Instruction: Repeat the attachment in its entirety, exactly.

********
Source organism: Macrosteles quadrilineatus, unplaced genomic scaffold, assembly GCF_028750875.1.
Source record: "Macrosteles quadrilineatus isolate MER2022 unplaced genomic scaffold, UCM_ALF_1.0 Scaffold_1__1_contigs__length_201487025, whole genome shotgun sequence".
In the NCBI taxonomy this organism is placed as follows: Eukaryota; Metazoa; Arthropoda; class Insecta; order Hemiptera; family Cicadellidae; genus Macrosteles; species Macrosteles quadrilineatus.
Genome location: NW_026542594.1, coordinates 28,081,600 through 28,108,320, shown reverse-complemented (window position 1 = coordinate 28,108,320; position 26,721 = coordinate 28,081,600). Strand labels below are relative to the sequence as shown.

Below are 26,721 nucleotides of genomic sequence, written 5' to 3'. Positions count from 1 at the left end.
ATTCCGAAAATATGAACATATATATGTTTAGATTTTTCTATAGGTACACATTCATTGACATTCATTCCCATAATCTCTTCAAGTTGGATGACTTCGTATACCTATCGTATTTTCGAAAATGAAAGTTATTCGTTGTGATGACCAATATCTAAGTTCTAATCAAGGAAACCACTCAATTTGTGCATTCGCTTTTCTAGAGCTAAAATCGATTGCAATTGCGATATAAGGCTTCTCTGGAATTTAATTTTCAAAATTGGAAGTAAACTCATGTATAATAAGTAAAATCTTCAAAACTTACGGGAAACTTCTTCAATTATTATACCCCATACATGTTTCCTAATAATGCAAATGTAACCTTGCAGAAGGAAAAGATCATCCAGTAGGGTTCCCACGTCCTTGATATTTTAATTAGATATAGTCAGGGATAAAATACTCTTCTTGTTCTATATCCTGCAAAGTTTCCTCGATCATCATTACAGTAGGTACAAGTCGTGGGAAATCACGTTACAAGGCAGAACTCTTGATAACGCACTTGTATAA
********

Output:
Source organism: Macrosteles quadrilineatus, unplaced genomic scaffold, assembly GCF_028750875.1.
Source record: "Macrosteles quadrilineatus isolate MER2022 unplaced genomic scaffold, UCM_ALF_1.0 Scaffold_1__1_contigs__length_201487025, whole genome shotgun sequence".
In the NCBI taxonomy this organism is placed as follows: Eukaryota; Metazoa; Arthropoda; class Insecta; order Hemiptera; family Cicadellidae; genus Macrosteles; species Macrosteles quadrilineatus.
Genome location: NW_026542594.1, coordinates 28,081,600 through 28,108,320, shown reverse-complemented (window position 1 = coordinate 28,108,320; position 26,721 = coordinate 28,081,600). Strand labels below are relative to the sequence as shown.

Below are 26,721 nucleotides of genomic sequence, written 5' to 3'. Positions count from 1 at the left end.
ATTCCGAAAATATGAACATATATATGTTTAGATTTTTCTATAGGTACACATTCATTGACATTCATTCCCATAATCTCTTCAAGTTGGATGACTTCGTATACCTATCGTATTTTCGAAAATGAAAGTTATTCGTTGTGATGACCAATATCTAAGTTCTAATCAAGGAAACCACTCAATTTGTGCATTCGCTTTTCTAGAGCTAAAATCGATTGCAATTGCGATATAAGGCTTCTCTGGAATTTAATTTTCAAAATTGGAAGTAAACTCATGTATAATAAGTAAAATCTTCAAAACTTACGGGAAACTTCTTCAATTATTATACCCCATACATGTTTCCTAATAATGCAAATGTAACCTTGCAGAAGGAAAAGATCATCCAGTAGGGTTCCCACGTCCTTGATATTTTAATTAGATATAGTCAGGGATAAAATACTCTTCTTGTTCTATATCCTGCAAAGTTTCCTCGATCATCATTACAGTAGGTACAAGTCGTGGGAAATCACGTTACAAGGCAGAACTCTTGATAACGCACTTGTATAA